kind of theatre is constricted by a straitjacket of ideas and concepts, having no natural relationship to itself, no natural growth.”What do you mean by ‘natural growth’? “When I started working on Daniel Kharm’s piece Out of a House Walked a Man (1994) no one could believe that I didn’t have a script. Where you begin is where you try to prepare the ground, and for three weeks I prepared people. One morning I put half an hour of the show together in fifteen minutes. This could not have happened unless people’s reservoirs had been filled, unless those people had found out what they had in common. What filled reservoir was a ‘common language’, and what these people had in common was an ‘openness’, which allows for growth and development. This is what I mean by ‘natural’ and what the ‘preparation’ was about. At this point it is also important to make a clear distinction between what is ‘natural’ and the style of naturalism. Naturalism is a style in way that melodrama and commedia dell’arte are styles: they are point of arrival and closure, not point of departure. I am talking about the process that happens before the imposition of style. If you cultivate a garden and you plant too many things in it before you have given it a chance to breath, the garden will become choked up and will never achieve its own life. The classical Augustan ideas that you can impose an order on nature and that nature will bend to the human will have disappeared. There is disillusion with the Romantic ideals. We live in times of an unbelievable desire for certainty generated by the notion of the economic free market. In our desire for economic certainties we have lost the sense of time or space to allow for uncertainties. It’s not for nothing that people in theatre work for years with the same collaborators. In this sense the beginning is very important; it is a problematic situation in theatre today because we’ve taken away the centre of theatre – we come at it attempting to predict the outcome. Thus a producer has an idea and goes to a director and designer, who help shape it, then they find an actor and they fill in the rest of the company around that actor. I’m not saying that this system can’t work, but on the whole it squeezes the lifeblood out of the theatre and it works against the natural origins of a piece. In this system the writer has a strange satellite position in the work. Often the writer is no the starting-point, and when the writer is brought in he or she is curiously disassociated from the work because everyone assumes that their work is finished once rehearsal start. There can also be an over-reverence for a text, when people argue that the script is a bible and cannot be diverged from in any way. The structure of work which appears more natural to me is to begin by acknowledging that the company of actor has life of its own which cannot be denied, unless you are a life-denying director. It is the uncertainty, which brings life, which, of course, is why you work for a long time with the same collaborators. Only through the establishment of trust can you venture into uncertainty. If you start from the company of actors together with the script, you admit that whatever the piece is, it is a combination of things and does not come about through the exclusion of one or the other. It is right that the director enables this growth to take place. The designer tills the ground and landscapes it accordingly, and finally the producer enables this piece to be put on. I don’t want to be misunderstood on this point.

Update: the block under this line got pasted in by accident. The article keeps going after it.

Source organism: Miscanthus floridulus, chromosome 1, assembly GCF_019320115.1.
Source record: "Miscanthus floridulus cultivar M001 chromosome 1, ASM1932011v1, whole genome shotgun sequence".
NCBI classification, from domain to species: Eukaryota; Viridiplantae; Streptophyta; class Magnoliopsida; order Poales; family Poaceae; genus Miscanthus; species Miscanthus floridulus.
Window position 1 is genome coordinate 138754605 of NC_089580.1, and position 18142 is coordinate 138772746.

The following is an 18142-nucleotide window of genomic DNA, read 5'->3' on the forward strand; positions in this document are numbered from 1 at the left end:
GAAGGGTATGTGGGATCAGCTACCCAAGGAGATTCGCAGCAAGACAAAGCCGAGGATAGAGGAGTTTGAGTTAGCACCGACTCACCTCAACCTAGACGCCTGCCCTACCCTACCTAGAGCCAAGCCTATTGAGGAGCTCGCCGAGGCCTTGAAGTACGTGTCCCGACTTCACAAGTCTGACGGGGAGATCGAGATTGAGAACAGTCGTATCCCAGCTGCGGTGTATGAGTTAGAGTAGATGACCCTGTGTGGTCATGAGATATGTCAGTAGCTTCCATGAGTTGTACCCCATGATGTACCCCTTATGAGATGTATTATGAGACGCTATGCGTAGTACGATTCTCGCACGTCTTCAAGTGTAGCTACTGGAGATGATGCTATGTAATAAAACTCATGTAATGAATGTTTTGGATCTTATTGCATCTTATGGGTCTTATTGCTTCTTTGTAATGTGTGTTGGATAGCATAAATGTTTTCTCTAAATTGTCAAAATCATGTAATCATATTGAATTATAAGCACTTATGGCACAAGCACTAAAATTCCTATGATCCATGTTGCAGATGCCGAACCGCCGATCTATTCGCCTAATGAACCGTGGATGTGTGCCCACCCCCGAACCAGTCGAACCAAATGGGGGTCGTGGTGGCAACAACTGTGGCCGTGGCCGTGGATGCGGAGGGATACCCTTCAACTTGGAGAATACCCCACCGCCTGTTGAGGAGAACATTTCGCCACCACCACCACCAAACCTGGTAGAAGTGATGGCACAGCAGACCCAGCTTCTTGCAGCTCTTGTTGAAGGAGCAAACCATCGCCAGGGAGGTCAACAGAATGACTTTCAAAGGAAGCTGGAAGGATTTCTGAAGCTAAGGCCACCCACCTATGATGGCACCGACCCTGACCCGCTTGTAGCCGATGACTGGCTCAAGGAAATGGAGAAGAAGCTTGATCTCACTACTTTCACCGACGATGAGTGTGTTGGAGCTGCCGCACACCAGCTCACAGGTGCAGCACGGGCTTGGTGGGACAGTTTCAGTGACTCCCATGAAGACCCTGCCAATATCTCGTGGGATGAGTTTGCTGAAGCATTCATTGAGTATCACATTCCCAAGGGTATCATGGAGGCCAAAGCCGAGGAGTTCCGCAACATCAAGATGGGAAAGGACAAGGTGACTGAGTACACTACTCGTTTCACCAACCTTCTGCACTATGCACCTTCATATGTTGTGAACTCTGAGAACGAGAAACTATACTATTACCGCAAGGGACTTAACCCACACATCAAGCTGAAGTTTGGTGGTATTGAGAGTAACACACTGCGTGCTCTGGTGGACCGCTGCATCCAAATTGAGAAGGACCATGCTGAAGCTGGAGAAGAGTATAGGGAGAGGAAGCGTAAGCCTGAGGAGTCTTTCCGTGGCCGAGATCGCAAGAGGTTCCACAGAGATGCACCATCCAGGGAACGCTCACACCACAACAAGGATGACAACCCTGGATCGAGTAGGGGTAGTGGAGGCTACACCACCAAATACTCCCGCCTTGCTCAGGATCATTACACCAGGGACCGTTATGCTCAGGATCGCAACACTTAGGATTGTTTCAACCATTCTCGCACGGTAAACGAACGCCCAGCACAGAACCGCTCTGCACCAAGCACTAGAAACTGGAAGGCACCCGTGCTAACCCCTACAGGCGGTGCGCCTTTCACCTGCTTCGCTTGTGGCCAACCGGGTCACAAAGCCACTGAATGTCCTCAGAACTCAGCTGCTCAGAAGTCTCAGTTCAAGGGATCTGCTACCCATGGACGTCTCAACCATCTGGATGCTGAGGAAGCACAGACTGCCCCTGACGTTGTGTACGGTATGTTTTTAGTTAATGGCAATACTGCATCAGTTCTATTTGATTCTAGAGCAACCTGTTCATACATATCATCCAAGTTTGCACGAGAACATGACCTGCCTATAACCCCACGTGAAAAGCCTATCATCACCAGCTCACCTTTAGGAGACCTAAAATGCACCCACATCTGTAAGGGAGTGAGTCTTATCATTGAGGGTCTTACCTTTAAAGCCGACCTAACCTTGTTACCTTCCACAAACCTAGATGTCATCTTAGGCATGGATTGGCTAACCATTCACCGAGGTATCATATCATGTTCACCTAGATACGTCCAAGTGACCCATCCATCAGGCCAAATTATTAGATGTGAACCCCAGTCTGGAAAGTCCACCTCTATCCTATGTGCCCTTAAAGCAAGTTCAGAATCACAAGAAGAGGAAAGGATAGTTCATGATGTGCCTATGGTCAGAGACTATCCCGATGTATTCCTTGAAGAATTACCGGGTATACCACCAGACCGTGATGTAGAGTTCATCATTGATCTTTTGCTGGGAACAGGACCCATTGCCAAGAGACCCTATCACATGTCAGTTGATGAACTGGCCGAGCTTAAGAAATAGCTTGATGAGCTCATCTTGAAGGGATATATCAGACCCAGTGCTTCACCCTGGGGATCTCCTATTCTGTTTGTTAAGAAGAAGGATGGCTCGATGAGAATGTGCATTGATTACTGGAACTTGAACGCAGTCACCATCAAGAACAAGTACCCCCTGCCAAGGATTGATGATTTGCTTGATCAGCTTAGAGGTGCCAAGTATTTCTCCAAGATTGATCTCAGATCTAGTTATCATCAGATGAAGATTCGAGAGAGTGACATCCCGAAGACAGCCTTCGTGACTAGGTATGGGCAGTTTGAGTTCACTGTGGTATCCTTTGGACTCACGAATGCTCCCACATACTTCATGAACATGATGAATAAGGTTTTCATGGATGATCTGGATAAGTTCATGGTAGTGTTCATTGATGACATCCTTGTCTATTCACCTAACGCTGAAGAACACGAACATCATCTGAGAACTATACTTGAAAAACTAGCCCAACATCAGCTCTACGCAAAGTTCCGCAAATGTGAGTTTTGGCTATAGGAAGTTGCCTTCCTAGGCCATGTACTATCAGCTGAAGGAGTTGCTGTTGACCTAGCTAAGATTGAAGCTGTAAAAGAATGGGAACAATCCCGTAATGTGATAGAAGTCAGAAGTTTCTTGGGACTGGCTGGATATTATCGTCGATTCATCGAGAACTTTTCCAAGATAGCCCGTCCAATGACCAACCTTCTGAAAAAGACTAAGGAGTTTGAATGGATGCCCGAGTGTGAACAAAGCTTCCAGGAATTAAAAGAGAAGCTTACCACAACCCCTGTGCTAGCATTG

I’m talking about the acknowledgement of priorities; a belief in the source of something which needs to be nurtured into life rather than pollarded into a stunted and forced shape. I’m fascinated by this notion of the origin of a piece of work. In 1981 Neil Bartlett and I made a piece of street theatre called Beach Buoys. Initially he wrote to me and said that he had an image of delicately painted clown playing in the faded resorts of the south coast: that’s one origin. But the year before he’d come to see me in Paris when I’d been working with a teacher of clowns: this is another origin. In 1980 we saw each other’s work in Edinburgh and spent a day talking to find out what we had in common, and on that day our mutual delight in the gravestones of Greyfriars cemetery could be seen as a third point of departure. The fourth origin lay in our rehearsals, for which we had few ideas at first but laughed ourselves to the point of collapse. Each of these are points of origin, but I like to think that the combination of observation (the graveyard), preparation (the teaching), proposition (the letter) and action (the rehearsals) were the combination of events needed for any piece of theatre to achieve its aim. I believe that we instinctively followed the right journey. At any rate it culminated in us fronting the rock group Bauhaus at the Hammersmith Odeon before an audience of three thousand and it was one of the most remarkable evenings in my life.”Where do you think theatre comes from? “Gordon Craig said that ‘Dance is the parent of theatre.’” “Intellectually I becomeincreasingly interested in… ‘why’, and I think it connects with my father’s work as anarchaeologist and his concern with origins.” “I see dance as a kind of celebration, as an excess of emotion when rhythms are beatenout is some way. It is to do with an internal journey being expressed in physicalaction/movement; as that action find form you arrive at style, at a framework for the dance; theyrhythm gradually become associated with music, and the music becomes specific and is formedinto sounds and words, then it becomes theatre.” “When you dance together you have a form which represents the collective imagination;it expresses what we feel together at a particular moment. If theatre is to have power it is when itmanages to touch on what is a primal and universal human need. Words emanate from aphysical act in the body, and for me the body is where you begin in the rehearsal room.”How do you begin work with you performers? “The encounter of the first day is always strange. This beginning is a very secretmoment, I think. There is no formula for it. If I sense that people are embarrassed then I mightdo something really ridiculous to relax them; if they’re over-relaxed then I might do somethingto give them a jolt; if they’re tense I try to relieve their anxiety. I get people up on their feetimmediately. I do this not only to begin moving the body but also to make the actors come at thesubject obliquely. The sudden surprise of discovery can often reveal much more about a text, forexample, than approaching it directly.” “Of course you have to stop and think about what you’redoing, but ultimately there is only the doing on stage. I try to discover what the dynamic in theroom is, so I start with the people in the room and try to be as open as possible to what they